Of course, in the old days, there used to be a little something called the First Amendment. And the judiciary was pretty interested in protecting it. Including religious freedom. So, for example, in 1963, there was a guy named John Shubin who was a Molokan who, consistent with his religious faith, didn't want his picture taken for his driver's license. Now, in California, we didn't even have pictures on driver's licenses when we started issuing these things in 1944. But in 1959, we started adding them. So Shubin brings a lawsuit in 1963 alleging that compelling him to add his picture would violate the First Amendment. And he wins. So he gets a license that doesn't have his picture on it. So sayeth the California judiciary. You can put other stuff on it, of course, to identify him. But no pictures. And, even though this decision technically applies only to Shubin (since he was the only one who brought suit), it's still judicial precedent, and so the DMV -- consistent with the decision -- creates an administrative regime where it doesn't require pictures for those whose religious beliefs in this area similarly preclude pictures. Who, basically, read Exodus 20:4 -- or any other religious tract -- the same way as Shubin.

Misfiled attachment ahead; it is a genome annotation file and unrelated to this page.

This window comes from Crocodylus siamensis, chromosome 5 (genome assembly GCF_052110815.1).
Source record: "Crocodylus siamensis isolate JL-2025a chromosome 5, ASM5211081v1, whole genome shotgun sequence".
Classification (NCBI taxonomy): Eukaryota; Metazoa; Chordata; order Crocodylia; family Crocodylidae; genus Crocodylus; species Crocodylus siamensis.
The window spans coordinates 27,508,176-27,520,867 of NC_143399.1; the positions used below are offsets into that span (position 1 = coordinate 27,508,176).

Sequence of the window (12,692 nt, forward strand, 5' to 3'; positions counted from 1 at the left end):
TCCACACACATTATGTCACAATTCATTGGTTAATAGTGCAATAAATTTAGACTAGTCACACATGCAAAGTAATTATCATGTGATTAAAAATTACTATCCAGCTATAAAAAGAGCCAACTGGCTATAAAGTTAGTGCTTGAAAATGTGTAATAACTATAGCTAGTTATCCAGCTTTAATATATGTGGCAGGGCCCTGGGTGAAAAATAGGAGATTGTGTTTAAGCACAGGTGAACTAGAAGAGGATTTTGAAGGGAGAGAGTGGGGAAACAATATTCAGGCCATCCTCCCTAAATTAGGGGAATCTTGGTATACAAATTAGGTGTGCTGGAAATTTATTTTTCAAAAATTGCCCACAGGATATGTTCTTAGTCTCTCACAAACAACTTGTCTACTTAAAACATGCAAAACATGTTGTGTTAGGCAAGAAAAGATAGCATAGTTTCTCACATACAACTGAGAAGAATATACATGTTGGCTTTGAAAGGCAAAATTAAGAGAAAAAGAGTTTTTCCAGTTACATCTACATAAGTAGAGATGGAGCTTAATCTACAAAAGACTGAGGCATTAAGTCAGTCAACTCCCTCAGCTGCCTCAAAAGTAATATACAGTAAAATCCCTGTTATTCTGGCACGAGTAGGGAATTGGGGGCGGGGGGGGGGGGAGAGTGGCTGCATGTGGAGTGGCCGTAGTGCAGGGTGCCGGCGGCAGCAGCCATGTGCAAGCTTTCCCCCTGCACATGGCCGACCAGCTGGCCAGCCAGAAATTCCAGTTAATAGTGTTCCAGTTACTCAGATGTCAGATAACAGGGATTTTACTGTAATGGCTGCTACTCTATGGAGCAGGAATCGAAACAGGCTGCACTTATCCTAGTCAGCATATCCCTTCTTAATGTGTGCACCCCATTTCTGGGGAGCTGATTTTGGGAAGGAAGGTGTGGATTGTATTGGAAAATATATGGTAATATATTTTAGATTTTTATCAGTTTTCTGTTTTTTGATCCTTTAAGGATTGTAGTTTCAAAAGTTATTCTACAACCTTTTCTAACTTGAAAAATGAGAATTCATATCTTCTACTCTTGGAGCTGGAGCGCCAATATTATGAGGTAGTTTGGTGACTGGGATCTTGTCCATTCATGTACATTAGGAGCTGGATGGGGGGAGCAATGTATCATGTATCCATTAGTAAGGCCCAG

But that was all before The Towers Fell. Thanks to Shubin, Jack Valvov -- also a Molovan -- had been issued a number of previous driver's licenses without his picture. But, in 2003, when he goes to renew, the DMV tells him to forget it. He's gotta choose: Violate his religious beliefs or refuse to drive. Valvov, like Shubin before him, believes this violates the First Amendment. So sues. But now it's 2005. We've "come a long way, baby." The California Court of Appeal, in this decision by Justice Kriegler, holds that he's gotta choose, and that the DMV's practice of compelling Volvov to have his picture taken if he wants a license doesn't violate the First Amendment.
Why the change? One need go no further than Justice Kriegler's own words: "[I]t is undeniable that public safety concerns -- specifically, counter-terrorism interests -- changed drastically after September 11, 2001. Terrorist attacks after September 11, 2001 further testify to the need for such heightened saftey concerns. . . . While we are aware of some pre-9/11 decisions that found free exercise violations based on religious objections to driver's license photographs, we find them unpersuasive." It's the War on Terror, my man. Part of that means you lose your religious freedom. Nope, that doesn't play right into their hands. That's instead the American Way. Tough titties for you. I guess you gotta go back to Russia -- or some other country -- if you want to exercise your religious. Here, it's either violate the Second Commandment or ride the bus.